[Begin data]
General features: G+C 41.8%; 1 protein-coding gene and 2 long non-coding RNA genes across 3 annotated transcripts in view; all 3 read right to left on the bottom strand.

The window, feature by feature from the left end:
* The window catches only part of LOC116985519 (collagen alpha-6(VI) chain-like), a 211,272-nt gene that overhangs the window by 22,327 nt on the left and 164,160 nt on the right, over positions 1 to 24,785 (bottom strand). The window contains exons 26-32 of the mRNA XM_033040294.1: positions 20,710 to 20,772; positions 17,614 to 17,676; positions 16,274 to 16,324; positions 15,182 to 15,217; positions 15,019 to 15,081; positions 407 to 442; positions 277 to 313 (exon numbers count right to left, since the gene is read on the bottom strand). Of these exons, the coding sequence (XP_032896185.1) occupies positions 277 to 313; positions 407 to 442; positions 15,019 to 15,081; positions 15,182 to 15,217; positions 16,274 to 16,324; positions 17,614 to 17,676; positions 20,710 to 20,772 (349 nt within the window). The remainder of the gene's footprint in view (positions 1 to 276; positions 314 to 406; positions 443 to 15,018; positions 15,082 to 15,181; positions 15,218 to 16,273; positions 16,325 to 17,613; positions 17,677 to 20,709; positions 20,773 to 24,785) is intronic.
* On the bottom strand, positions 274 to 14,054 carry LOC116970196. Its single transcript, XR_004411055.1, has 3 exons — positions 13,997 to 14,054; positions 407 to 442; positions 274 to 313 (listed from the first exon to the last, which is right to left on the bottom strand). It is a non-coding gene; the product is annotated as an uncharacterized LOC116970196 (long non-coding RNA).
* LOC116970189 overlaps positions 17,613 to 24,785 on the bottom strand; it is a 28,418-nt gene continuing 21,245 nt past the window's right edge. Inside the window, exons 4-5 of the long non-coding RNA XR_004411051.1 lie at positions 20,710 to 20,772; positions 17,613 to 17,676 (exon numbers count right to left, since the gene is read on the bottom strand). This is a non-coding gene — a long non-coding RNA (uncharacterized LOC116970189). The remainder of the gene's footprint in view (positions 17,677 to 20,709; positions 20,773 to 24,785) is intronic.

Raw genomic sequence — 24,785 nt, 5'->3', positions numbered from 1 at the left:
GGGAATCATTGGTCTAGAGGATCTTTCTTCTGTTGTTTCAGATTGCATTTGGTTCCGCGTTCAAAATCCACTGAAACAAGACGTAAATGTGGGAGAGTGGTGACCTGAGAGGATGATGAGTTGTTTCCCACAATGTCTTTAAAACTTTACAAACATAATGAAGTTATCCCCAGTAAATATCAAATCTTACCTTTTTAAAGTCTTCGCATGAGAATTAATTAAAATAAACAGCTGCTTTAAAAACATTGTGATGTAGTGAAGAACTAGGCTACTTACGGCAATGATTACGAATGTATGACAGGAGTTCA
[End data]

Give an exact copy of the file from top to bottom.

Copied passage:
General features: G+C 41.8%; 1 protein-coding gene and 2 long non-coding RNA genes across 3 annotated transcripts in view; all 3 read right to left on the bottom strand.

The window, feature by feature from the left end:
* The window catches only part of LOC116985519 (collagen alpha-6(VI) chain-like), a 211,272-nt gene that overhangs the window by 22,327 nt on the left and 164,160 nt on the right, over positions 1 to 24,785 (bottom strand). The window contains exons 26-32 of the mRNA XM_033040294.1: positions 20,710 to 20,772; positions 17,614 to 17,676; positions 16,274 to 16,324; positions 15,182 to 15,217; positions 15,019 to 15,081; positions 407 to 442; positions 277 to 313 (exon numbers count right to left, since the gene is read on the bottom strand). Of these exons, the coding sequence (XP_032896185.1) occupies positions 277 to 313; positions 407 to 442; positions 15,019 to 15,081; positions 15,182 to 15,217; positions 16,274 to 16,324; positions 17,614 to 17,676; positions 20,710 to 20,772 (349 nt within the window). The remainder of the gene's footprint in view (positions 1 to 276; positions 314 to 406; positions 443 to 15,018; positions 15,082 to 15,181; positions 15,218 to 16,273; positions 16,325 to 17,613; positions 17,677 to 20,709; positions 20,773 to 24,785) is intronic.
* On the bottom strand, positions 274 to 14,054 carry LOC116970196. Its single transcript, XR_004411055.1, has 3 exons — positions 13,997 to 14,054; positions 407 to 442; positions 274 to 313 (listed from the first exon to the last, which is right to left on the bottom strand). It is a non-coding gene; the product is annotated as an uncharacterized LOC116970196 (long non-coding RNA).
* LOC116970189 overlaps positions 17,613 to 24,785 on the bottom strand; it is a 28,418-nt gene continuing 21,245 nt past the window's right edge. Inside the window, exons 4-5 of the long non-coding RNA XR_004411051.1 lie at positions 20,710 to 20,772; positions 17,613 to 17,676 (exon numbers count right to left, since the gene is read on the bottom strand). This is a non-coding gene — a long non-coding RNA (uncharacterized LOC116970189). The remainder of the gene's footprint in view (positions 17,677 to 20,709; positions 20,773 to 24,785) is intronic.

Raw genomic sequence — 24,785 nt, 5'->3', positions numbered from 1 at the left:
GGGAATCATTGGTCTAGAGGATCTTTCTTCTGTTGTTTCAGATTGCATTTGGTTCCGCGTTCAAAATCCACTGAAACAAGACGTAAATGTGGGAGAGTGGTGACCTGAGAGGATGATGAGTTGTTTCCCACAATGTCTTTAAAACTTTACAAACATAATGAAGTTATCCCCAGTAAATATCAAATCTTACCTTTTTAAAGTCTTCGCATGAGAATTAATTAAAATAAACAGCTGCTTTAAAAACATTGTGATGTAGTGAAGAACTAGGCTACTTACGGCAATGATTACGAATGTATGACAGGAGTTCA